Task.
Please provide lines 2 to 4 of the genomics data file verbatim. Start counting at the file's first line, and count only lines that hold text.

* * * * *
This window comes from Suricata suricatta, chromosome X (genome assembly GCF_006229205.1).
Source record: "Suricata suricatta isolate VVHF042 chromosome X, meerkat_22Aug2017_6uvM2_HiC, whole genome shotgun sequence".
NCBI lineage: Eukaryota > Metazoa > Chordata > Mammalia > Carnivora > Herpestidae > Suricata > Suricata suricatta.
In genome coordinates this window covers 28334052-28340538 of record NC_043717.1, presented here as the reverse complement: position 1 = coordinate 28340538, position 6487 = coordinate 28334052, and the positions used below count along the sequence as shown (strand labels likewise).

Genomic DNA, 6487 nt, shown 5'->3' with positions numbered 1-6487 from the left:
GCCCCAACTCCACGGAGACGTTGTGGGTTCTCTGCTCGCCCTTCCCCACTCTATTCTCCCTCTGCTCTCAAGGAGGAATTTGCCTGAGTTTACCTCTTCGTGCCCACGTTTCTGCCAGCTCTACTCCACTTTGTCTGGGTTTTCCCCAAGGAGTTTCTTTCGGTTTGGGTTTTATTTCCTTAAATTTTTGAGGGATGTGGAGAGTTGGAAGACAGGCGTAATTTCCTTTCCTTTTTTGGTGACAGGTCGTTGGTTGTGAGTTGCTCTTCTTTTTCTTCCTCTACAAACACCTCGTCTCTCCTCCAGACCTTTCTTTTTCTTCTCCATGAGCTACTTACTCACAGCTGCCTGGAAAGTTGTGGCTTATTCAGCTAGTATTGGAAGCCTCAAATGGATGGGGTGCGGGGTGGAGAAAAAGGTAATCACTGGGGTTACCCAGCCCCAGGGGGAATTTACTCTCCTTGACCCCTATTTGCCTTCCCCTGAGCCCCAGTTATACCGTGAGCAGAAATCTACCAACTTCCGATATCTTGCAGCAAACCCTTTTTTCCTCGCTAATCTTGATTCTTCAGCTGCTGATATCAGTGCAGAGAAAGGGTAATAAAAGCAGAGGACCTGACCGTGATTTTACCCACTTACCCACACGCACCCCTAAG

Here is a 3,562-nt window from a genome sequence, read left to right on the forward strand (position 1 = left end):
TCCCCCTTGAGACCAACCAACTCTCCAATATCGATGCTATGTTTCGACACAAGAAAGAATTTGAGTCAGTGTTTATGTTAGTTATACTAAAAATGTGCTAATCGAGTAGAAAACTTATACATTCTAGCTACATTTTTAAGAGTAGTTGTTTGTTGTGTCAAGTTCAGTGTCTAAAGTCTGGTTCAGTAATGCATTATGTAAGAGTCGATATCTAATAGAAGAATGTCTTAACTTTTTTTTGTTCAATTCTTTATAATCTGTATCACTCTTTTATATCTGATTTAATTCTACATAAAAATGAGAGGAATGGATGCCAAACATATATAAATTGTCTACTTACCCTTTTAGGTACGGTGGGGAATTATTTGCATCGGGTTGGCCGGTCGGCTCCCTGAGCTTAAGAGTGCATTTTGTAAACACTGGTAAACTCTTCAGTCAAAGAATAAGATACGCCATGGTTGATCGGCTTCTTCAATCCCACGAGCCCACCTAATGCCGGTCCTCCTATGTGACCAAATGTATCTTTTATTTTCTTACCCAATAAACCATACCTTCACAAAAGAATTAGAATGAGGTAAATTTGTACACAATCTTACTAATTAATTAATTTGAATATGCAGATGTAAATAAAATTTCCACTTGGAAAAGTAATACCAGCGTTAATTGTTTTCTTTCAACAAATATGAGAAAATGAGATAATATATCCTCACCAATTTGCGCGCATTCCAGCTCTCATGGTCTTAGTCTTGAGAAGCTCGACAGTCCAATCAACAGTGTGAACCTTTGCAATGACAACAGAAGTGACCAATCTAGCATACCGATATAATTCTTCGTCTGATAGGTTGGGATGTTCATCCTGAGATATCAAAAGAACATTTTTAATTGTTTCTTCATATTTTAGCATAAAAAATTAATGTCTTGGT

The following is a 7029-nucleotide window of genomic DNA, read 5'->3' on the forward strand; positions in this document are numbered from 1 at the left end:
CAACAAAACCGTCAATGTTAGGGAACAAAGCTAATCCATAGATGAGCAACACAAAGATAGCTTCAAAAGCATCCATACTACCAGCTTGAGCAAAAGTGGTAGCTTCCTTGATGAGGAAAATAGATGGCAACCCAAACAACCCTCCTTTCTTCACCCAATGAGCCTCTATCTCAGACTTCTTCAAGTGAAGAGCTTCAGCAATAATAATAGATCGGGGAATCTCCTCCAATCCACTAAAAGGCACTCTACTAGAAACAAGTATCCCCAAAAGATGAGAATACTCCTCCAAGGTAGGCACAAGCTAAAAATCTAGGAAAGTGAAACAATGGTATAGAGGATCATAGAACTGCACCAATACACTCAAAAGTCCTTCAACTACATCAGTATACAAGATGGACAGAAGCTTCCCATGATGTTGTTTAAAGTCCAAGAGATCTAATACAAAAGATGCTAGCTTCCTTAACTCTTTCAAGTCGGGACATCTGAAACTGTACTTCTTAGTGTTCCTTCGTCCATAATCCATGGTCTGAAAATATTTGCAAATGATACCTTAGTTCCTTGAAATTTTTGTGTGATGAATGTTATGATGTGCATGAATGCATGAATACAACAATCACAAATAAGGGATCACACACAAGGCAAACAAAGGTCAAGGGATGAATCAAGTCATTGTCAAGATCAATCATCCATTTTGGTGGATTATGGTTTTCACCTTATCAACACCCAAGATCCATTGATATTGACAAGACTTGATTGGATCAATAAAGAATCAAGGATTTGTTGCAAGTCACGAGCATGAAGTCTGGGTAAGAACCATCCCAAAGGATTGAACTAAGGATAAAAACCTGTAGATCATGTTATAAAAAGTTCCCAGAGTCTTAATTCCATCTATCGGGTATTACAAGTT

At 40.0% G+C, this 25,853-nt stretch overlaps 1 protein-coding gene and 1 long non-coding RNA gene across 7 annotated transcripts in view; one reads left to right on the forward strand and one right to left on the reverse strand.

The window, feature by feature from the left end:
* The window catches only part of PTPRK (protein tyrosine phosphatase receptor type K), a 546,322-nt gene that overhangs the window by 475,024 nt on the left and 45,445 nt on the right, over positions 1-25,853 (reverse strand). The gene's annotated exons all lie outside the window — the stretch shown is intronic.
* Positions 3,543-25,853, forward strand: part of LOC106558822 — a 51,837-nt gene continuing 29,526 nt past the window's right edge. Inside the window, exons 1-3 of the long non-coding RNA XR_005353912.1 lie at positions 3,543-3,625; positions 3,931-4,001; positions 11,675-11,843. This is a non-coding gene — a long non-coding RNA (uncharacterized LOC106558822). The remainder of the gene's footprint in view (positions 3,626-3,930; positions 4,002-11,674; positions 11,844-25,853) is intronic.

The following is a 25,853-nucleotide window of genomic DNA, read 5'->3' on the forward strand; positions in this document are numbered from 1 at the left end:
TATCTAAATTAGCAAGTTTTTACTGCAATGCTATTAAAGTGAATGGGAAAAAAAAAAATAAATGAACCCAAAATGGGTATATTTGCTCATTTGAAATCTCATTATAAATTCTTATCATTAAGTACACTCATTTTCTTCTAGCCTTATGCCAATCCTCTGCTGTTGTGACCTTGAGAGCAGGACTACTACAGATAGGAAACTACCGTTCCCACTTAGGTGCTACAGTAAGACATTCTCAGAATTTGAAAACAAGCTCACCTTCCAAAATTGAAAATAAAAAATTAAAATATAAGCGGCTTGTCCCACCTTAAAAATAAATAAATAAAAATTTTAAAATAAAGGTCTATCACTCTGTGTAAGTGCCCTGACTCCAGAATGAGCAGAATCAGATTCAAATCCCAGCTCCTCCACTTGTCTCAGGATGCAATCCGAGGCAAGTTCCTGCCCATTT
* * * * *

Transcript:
Source record: "Suricata suricatta isolate VVHF042 chromosome X, meerkat_22Aug2017_6uvM2_HiC, whole genome shotgun sequence".
NCBI lineage: Eukaryota > Metazoa > Chordata > Mammalia > Carnivora > Herpestidae > Suricata > Suricata suricatta.
In genome coordinates this window covers 28334052-28340538 of record NC_043717.1, presented here as the reverse complement: position 1 = coordinate 28340538, position 6487 = coordinate 28334052, and the positions used below count along the sequence as shown (strand labels likewise).